I took a deep breath, and gave up. Finally I remembered what my work is about. If I was ever to get down to it, I would be writing about changing the story, not changing myself or battling the world as it appeared to me through the lens of that story, so I called to Luna and left the cabin and took (another) long walk.
“What story am I acting out?” I finally asked myself, and in my mind I surveyed the elements of “writer’s block” and began to question my definitions of things. “What is writing?” was one of my first questions and it held the key. I was defining writing very, very narrowly, as sitting at a computer and producing words. I continued walking and walking and relaxed my mind. And this is the new definition of writing, and the new story that I (or it, or Divine Intervention or Nature herself) came up with: “Everything I do at the cabin—from the time I get out of the car in front of the cranberry bog until the time I get into the car to go back to Boston—is writing. Walking the dog is writing, having lunch is writing, certainly taking a nap is writing, and a night’s sleep is writing. Reading the newspaper and playing Solitaire are both writing, and punching the keys on the computer is also writing.”
Prior to this moment, I had had flashes of deep understanding that the world is invented, that it unfolds in the story you tell, so even though I was prone to forget this, I was at a great advantage. My understanding allowed me to “believe in” my reasonably plausible new story. But soon something rather miraculous happened to give it grounding. Memories and evidence that fit the new “adult” story, but not the old “child” one, came tumbling into my mind. For instance, I had heard that our whole bodies absorb about 11 million bits of information per second, but that the conscious mind can process only approximately 16 of them. That’s a ratio in the range of a million to one! Obviously our conscious minds cannot be counted on to process very much. So it seemed clear that writing a book about possibility was probably not going to be done primarily with the few bits my conscious mind would be able to work with. It was going to take the whole of me and then some; and suddenly the new story—“Everything I Do at the Cabin Is Writing”—made all the sense in the world. I saw that walking in the woods with all this richness of information flowing in was part of writing. And I saw that letting the unconscious do its processing in sleep was obviously part of the venture, and that the sensual feel of an animal’s fur under my hand was, also, part and parcel of writing.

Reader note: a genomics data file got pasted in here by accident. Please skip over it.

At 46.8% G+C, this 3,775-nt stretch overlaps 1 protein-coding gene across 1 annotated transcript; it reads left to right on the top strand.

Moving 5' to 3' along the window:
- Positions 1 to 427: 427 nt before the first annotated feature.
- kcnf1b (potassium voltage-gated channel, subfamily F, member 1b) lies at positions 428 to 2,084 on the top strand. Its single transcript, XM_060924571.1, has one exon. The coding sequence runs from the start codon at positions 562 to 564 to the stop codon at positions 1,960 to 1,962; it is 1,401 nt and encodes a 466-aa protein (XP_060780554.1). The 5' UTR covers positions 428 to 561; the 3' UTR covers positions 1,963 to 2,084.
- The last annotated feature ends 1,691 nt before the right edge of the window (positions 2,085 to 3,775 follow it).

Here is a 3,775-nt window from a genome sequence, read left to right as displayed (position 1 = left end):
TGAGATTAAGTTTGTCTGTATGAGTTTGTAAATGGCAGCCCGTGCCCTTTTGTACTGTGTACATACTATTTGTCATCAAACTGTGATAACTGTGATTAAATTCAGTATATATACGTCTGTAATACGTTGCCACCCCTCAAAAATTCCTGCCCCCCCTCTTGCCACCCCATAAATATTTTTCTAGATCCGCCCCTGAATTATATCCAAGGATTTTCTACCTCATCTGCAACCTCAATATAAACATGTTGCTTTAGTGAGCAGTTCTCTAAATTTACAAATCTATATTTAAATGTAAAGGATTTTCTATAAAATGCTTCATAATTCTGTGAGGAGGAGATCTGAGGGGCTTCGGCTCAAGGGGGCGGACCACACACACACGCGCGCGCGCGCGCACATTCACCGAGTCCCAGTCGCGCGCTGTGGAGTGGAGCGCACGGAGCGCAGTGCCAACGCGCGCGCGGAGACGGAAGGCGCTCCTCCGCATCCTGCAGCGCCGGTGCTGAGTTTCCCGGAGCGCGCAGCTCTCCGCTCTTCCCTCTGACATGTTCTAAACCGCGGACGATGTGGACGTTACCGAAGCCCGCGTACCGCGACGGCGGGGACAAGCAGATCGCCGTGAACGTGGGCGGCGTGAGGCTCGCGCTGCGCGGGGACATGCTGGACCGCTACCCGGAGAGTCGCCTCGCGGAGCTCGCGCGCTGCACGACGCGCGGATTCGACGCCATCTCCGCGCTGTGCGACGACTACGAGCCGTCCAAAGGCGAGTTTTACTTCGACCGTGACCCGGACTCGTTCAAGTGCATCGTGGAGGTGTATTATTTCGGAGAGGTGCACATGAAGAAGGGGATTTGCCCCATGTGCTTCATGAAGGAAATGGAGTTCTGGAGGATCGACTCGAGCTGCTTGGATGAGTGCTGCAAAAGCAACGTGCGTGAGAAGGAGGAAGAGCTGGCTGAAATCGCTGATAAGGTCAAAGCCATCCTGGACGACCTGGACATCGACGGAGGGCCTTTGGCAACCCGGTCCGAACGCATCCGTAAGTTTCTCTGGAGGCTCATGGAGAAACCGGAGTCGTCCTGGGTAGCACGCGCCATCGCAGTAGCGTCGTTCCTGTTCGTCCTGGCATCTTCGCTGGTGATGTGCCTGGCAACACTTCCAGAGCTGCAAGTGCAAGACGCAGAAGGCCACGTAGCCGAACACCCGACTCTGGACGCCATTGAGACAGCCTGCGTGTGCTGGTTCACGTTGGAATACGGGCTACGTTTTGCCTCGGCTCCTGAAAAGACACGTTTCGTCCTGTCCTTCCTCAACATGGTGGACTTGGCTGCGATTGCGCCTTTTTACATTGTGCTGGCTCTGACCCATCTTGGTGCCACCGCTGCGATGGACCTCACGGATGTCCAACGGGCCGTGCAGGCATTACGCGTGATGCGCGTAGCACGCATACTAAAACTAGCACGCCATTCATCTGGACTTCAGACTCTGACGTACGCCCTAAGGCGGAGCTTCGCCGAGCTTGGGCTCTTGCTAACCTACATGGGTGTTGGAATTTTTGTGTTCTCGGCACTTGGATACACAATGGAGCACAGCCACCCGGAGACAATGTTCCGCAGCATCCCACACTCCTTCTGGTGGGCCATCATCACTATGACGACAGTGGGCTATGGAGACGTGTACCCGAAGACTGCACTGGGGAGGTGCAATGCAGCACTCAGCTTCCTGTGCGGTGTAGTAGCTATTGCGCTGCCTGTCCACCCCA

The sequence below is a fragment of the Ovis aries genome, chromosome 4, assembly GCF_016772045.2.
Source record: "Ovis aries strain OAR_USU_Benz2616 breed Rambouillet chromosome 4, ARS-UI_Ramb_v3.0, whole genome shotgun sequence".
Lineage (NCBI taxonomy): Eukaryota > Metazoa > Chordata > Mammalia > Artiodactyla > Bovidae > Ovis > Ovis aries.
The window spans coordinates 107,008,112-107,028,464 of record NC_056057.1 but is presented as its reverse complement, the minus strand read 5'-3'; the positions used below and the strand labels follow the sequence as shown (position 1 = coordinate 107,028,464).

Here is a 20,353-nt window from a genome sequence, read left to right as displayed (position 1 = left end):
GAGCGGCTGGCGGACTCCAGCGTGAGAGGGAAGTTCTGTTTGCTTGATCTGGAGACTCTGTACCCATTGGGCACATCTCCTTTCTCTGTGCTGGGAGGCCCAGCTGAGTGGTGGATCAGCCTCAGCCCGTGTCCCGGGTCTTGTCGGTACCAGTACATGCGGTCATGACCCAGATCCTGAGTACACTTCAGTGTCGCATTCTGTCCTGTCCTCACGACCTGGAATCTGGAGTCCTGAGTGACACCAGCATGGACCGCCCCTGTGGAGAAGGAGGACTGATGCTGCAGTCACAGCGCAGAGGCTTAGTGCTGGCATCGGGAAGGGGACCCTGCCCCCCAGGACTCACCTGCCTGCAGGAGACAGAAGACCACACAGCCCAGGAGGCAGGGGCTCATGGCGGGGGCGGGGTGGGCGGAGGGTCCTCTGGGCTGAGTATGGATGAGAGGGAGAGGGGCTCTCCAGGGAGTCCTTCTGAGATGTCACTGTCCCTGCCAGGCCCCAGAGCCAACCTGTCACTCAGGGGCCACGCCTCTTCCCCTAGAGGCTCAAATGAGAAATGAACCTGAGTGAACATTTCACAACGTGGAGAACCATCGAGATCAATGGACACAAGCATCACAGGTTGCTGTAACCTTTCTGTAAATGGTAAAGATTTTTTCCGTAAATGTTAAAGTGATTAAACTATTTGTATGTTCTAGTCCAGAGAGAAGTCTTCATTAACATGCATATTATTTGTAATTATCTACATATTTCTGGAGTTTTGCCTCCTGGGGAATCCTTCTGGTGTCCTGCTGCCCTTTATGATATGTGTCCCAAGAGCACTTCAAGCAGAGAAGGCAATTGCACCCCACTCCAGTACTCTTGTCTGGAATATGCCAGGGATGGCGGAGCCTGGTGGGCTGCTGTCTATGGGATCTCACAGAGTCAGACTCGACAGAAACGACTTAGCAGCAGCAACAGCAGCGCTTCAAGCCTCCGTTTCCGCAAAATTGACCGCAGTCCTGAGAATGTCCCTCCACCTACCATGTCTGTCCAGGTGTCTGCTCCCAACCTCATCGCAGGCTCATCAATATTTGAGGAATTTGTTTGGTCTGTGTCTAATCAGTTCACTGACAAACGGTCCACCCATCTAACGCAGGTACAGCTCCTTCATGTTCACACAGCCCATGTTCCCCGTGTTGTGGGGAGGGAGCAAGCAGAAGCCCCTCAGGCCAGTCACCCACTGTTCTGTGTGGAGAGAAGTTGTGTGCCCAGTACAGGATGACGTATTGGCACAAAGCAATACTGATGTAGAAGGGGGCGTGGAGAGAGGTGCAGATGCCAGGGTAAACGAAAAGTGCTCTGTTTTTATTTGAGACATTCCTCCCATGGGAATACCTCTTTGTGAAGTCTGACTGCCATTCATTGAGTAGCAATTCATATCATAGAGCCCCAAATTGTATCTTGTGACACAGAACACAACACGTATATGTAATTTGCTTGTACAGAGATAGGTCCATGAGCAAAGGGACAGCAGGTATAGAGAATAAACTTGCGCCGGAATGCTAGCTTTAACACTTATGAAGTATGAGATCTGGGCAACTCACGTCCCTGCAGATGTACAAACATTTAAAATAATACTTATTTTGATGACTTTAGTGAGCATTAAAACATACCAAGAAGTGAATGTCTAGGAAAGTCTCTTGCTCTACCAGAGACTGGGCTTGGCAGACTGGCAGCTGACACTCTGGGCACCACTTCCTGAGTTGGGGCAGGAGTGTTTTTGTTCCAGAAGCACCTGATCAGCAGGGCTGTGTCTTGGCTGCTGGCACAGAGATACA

That, as I can testify, was the end of “writer’s block” and the start of a focused, passionate, and productive period. To write a book about possibility I had only to hang out in this magical cabin surrounded by fields and woods, listening to birds at dawn, and watching swans glide by on the pond. I had only to do what my surroundings prompted me to do, and they prompted me to write chapters and go for walks, take naps, wash dishes, and dream. The book got written, and as my editor said at the end of the process, “It was accomplished not simply with hard work, but with spirit.”
Upgrading your own stories
Something truly extraordinary happens when you rewrite or upgrade a narrative that has had you humming along in a certain pattern for years and years. It’s as though you’ve suddenly grown tall enough, finally, to see out the window where the riches of adult life lie in full view. Your perspective expands, frustration gives way to empowerment, and your heart becomes more open and generous. You won’t get far, however, if you hedge your bets. It is necessary to declare across the board that you live in stories—all of you, all of the time. You may want to address only those that are holding you back, of course. Here are some avenues that may lead to uncovering them: